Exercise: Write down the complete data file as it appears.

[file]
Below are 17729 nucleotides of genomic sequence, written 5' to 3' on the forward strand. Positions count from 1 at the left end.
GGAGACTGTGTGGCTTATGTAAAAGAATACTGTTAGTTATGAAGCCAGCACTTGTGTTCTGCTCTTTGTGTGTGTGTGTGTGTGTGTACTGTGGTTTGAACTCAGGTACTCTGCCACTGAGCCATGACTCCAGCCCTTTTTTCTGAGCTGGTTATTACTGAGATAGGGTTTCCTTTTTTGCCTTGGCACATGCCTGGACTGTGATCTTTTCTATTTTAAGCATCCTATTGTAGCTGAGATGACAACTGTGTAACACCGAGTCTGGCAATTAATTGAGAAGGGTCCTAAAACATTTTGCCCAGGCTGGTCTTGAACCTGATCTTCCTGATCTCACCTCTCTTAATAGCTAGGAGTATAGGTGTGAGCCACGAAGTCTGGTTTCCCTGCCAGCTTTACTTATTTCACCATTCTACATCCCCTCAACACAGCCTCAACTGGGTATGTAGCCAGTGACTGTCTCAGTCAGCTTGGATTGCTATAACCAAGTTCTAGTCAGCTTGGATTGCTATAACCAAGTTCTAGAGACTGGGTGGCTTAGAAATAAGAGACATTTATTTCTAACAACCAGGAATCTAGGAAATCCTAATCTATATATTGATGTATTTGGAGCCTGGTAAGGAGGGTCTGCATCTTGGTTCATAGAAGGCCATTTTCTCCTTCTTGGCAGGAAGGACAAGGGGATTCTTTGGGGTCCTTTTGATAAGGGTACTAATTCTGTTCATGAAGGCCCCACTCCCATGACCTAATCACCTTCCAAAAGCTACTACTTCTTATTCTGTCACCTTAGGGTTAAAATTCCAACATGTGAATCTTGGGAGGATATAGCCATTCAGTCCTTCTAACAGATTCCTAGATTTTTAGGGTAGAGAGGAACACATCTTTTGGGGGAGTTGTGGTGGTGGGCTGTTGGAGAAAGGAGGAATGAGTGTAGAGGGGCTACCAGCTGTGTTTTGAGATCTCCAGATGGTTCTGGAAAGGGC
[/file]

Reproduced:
Below are 17729 nucleotides of genomic sequence, written 5' to 3' on the forward strand. Positions count from 1 at the left end.
GGAGACTGTGTGGCTTATGTAAAAGAATACTGTTAGTTATGAAGCCAGCACTTGTGTTCTGCTCTTTGTGTGTGTGTGTGTGTGTGTACTGTGGTTTGAACTCAGGTACTCTGCCACTGAGCCATGACTCCAGCCCTTTTTTCTGAGCTGGTTATTACTGAGATAGGGTTTCCTTTTTTGCCTTGGCACATGCCTGGACTGTGATCTTTTCTATTTTAAGCATCCTATTGTAGCTGAGATGACAACTGTGTAACACCGAGTCTGGCAATTAATTGAGAAGGGTCCTAAAACATTTTGCCCAGGCTGGTCTTGAACCTGATCTTCCTGATCTCACCTCTCTTAATAGCTAGGAGTATAGGTGTGAGCCACGAAGTCTGGTTTCCCTGCCAGCTTTACTTATTTCACCATTCTACATCCCCTCAACACAGCCTCAACTGGGTATGTAGCCAGTGACTGTCTCAGTCAGCTTGGATTGCTATAACCAAGTTCTAGTCAGCTTGGATTGCTATAACCAAGTTCTAGAGACTGGGTGGCTTAGAAATAAGAGACATTTATTTCTAACAACCAGGAATCTAGGAAATCCTAATCTATATATTGATGTATTTGGAGCCTGGTAAGGAGGGTCTGCATCTTGGTTCATAGAAGGCCATTTTCTCCTTCTTGGCAGGAAGGACAAGGGGATTCTTTGGGGTCCTTTTGATAAGGGTACTAATTCTGTTCATGAAGGCCCCACTCCCATGACCTAATCACCTTCCAAAAGCTACTACTTCTTATTCTGTCACCTTAGGGTTAAAATTCCAACATGTGAATCTTGGGAGGATATAGCCATTCAGTCCTTCTAACAGATTCCTAGATTTTTAGGGTAGAGAGGAACACATCTTTTGGGGGAGTTGTGGTGGTGGGCTGTTGGAGAAAGGAGGAATGAGTGTAGAGGGGCTACCAGCTGTGTTTTGAGATCTCCAGATGGTTCTGGAAAGGGC